This week should bring on the first hard frost of the fall, and with it the end of my first year of gardening. Though I’m far from being a master gardener, I’ve learned so much along the way.
I don’t just mean that I now know what pea shoots look like or how much water tomatoes mean. A few seasons growing real food in the gardening have taught me far more about myself. Here’s what I’ve discovered:
TIME IN NATURE = HAPPINESS
My mental health hasn’t been perfect this year, but it’s been better than I can remember for a long time. I credit that in large part to time spent outside in this first year of gardening. I find myself craving sunshine, physical labor, the smell of fresh mint, and the feel of dirt under my fingernails. I’m sleeping better (though imperfectly), and I’m calmer. I have an enjoyable, peaceful, and rewarding hobby to look forward to each evening.
If you’d like to know more about the physical and mental benefits of time in nature, be sure to check out The Nature Fix by Florence Williams. It’s a fascinating read about how profoundly we need the natural world. I especially recommend the audiobook.
WE ALL NEED SOMETHING TO NURTURE
Humans are pack animals. We’re designed for social interaction and cooperative living. Unfortunately, modern life is pretty isolating, and we don’t have as much opportunity to care for one another as we ought to. We need opportunities to share love. We need living things to nurture – people, animals, and even plants.
Throughout my first year gardening, I’ve been surprised by how much affection I feel for my little garden. I apologize to my tomatoes when I run into them, I bless my summer squash, I whisper encouragement to my tomatillos. Do I anthropomorphize my plants? Sure. But I pour love out on them all the same, and that love makes me feel more whole. And I could swear those plants love me back.
THE WORLD’S MORE BEAUTIFUL WHEN YOU’RE PAYING ATTENTION
I’ve lived in the same neighborhood for several years, but until this year I never noticed which neighbors had beautiful rose bushes, where the wild sunflowers grew, and when dahlias were in bloom. As an apartment homesteader and first year gardener, I’ve paid attention to changing temperatures more than ever before, and it’s tuned me into the season’s changes in a totally new way.
EVEN SMALL ACCOMPLISHMENTS FEEL GOOD
It’s hard to measure success in my day job. I run events for a living, and it’s hard to ever feel like things went perfectly. There are too many moving parts, and the results can be too subjective.
I don’t feel that way as a gardener, though. When I harvest 15 jalapeños at once, I know I did something right, even when I was guessing my way through it. Even if I only harvest one cantaloupe this year, I’ll feel so proud to have grown it. Little victories like these, and the high that comes with them, make the effort completely worth it.
IT’S MORE FUN TO COOK HOMEGROWN FOOD
Cooking can be fun or it can be a chore. This summer has gotten me back in the habit of cooking for enjoyment because I’m so excited to use my homegrown produce. Real food, fresh from the garden tastes better than what you can buy in a produce section. It looks more appetizing. It’s conveniently right there in your kitchen without any trips to the supermarket.
And it’s easier to know what to cook in the first place when you have freshly harvested real food on hand. Tomatoes and basil will insist on being made into bruschetta. Jalapeños will ask to be pickled. Apricots will demand that you learn to make jam. Foods in season prove far more inspiring and delicious than their Walmart counterparts.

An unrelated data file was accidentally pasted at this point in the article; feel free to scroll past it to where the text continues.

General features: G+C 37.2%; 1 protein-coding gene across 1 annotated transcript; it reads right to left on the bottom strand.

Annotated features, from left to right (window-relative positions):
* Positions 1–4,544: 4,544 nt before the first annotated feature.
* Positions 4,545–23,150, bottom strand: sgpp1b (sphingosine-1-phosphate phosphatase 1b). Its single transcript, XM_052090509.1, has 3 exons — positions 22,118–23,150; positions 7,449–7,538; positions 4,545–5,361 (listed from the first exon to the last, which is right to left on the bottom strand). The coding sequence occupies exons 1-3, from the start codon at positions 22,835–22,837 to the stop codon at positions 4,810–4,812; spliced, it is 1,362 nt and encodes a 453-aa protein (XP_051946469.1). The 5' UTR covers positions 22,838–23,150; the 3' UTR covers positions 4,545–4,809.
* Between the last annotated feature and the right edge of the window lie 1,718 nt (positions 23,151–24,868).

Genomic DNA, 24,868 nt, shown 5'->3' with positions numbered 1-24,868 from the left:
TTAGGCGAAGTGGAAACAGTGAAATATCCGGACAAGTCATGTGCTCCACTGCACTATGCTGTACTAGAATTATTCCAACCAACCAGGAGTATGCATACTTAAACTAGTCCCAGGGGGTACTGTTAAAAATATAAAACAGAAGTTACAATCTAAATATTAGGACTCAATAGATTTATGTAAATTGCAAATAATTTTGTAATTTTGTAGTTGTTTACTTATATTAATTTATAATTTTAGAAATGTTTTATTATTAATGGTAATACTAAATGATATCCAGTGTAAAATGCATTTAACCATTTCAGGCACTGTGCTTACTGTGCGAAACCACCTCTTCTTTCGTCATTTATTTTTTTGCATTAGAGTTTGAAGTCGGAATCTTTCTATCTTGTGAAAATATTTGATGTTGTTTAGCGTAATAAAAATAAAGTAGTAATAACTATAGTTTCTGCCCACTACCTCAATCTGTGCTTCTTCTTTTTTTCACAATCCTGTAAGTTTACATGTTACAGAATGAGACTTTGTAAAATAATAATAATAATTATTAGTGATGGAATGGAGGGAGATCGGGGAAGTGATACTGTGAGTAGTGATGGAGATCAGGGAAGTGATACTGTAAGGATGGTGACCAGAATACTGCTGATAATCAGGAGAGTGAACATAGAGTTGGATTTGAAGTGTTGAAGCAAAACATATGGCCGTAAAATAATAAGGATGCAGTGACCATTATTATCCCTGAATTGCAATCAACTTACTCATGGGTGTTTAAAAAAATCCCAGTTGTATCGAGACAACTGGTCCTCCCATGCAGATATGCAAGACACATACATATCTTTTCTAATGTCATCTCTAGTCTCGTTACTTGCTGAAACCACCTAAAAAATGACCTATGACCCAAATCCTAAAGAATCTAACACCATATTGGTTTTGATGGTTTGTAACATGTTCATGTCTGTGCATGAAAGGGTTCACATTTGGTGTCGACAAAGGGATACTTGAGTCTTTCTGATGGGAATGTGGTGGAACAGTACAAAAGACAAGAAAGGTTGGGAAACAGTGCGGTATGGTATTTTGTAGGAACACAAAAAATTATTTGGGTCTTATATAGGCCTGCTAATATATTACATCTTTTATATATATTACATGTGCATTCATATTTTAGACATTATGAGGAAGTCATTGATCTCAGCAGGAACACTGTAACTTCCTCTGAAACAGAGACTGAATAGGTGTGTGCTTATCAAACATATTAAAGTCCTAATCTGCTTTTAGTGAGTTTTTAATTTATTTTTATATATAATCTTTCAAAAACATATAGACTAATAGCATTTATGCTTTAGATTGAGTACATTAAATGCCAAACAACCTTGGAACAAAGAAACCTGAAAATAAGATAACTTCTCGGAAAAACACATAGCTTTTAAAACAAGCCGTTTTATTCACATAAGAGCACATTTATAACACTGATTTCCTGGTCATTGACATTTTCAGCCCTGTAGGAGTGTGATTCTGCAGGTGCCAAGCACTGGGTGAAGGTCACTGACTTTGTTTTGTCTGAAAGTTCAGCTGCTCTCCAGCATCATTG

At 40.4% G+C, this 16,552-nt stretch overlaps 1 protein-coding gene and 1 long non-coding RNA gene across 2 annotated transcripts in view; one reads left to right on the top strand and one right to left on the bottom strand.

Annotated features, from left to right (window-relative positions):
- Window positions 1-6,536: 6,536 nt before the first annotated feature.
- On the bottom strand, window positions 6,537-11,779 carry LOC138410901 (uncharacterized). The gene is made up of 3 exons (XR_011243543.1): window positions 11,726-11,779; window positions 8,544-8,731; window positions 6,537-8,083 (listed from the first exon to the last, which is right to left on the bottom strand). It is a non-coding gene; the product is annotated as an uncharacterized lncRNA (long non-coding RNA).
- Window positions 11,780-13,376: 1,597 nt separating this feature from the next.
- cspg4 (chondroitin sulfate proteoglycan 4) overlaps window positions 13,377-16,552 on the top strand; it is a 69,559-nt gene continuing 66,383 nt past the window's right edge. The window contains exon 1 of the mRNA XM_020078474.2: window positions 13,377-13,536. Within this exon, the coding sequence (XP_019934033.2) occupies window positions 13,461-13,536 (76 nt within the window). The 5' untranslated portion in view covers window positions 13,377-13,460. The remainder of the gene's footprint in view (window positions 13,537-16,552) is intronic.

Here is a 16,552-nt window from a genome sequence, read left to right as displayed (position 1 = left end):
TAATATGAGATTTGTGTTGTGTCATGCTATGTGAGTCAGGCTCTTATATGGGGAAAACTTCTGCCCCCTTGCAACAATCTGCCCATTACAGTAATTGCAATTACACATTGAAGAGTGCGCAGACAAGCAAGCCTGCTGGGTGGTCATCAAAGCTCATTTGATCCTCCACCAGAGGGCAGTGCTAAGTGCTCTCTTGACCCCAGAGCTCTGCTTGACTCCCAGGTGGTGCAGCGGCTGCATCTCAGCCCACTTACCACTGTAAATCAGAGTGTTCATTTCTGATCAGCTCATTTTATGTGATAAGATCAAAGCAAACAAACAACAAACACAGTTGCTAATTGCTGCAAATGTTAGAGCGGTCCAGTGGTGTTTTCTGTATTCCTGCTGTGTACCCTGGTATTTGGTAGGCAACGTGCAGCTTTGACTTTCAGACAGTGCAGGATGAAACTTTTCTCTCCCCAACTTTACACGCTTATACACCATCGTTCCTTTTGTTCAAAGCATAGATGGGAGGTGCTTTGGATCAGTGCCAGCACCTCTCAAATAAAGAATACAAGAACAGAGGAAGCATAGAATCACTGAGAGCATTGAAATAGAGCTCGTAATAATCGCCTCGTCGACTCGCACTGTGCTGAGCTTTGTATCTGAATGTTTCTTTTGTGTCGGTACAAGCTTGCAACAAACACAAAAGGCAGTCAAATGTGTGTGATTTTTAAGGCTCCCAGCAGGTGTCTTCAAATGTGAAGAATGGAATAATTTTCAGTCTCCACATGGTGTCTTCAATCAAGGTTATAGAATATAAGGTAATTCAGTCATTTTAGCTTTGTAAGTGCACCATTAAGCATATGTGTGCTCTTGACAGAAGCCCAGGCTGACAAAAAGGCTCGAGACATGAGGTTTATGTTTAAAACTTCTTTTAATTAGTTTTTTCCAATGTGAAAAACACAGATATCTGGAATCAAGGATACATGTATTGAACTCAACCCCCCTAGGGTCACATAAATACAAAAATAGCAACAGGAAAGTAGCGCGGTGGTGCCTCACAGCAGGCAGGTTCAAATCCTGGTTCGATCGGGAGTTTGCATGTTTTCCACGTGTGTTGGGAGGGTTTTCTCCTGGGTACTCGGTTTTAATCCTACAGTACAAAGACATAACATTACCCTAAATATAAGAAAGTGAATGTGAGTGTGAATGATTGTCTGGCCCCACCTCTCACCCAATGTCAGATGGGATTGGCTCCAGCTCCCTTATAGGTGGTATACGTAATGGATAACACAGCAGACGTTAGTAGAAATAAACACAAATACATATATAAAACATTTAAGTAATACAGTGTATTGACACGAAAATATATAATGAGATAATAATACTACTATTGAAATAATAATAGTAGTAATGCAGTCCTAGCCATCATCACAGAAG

LEARNING IS A JOY
I’ve always loved learning and felt like knowledge was my security blanket. But somewhere along the way in my formal education (well, let’s be honest, during grad school), that love got a little bit dulled. Figuring out how to grow food has brought that enthusiasm for learning right back.
Gardening might seem simple, but it definitely has a learning curve. I spend a little time almost every day researching how to grow things more effectively, how to solve problems, and how to maximize gardening space. Gradually understanding the art and science of apartment gardening is a delight.
FINDING BALANCE TAKES TIME
It is HARD to find the time in the day to get everything done that needs doing. Staying on top of my container and community gardens, preparing meals from scratch, spending time with friends and family, exercising, blogging, and keeping the house clean feel impossible on top of working 40 hours a week and getting enough sleep to heal from my chronic illnesses.
But I’ve found that I almost always have a little time to spend in my garden, and that there really are more hours in the day that I had thought. And I’ve been more forgiving when my bedrooms not clean, because at least my cucumbers are flourishing.
IT’S OKAY TO FAIL
I had a lot of failures in my first year gardening. My acorn squash, delicata squash, honeydew, and two watermelon plants died early on. The broccoli, cauliflower, and cabbage plants grew, but never produced anything edible. Squash bugs invaded my spaghetti squash. Cantaloupe thieves plundered my harvest. I neglected all of my lettuces and greens into oblivion. I lost half or more of my roma tomatoes to blossom end rot. And you know what? None of that kept me down for long.
I deal with anxiety and live with frequent fear of embarrassment or failure. That anxiety keeps me from trying new things, because I’m scared I’ll be bad at those things. In adulthood it’s been easy to get caught in a comfortable, cautious lifestyle where I avoid embarrassment, but also miss out on potential happiness and experience. Gardening was a low-stakes way for me to challenge my own fear of failure and shame. Sure, I didn’t always succeed, but I’m proud of the successes I did have. I’m proud that I tried.
I rediscovered myself in the garden this year. I hope you’ll try it too.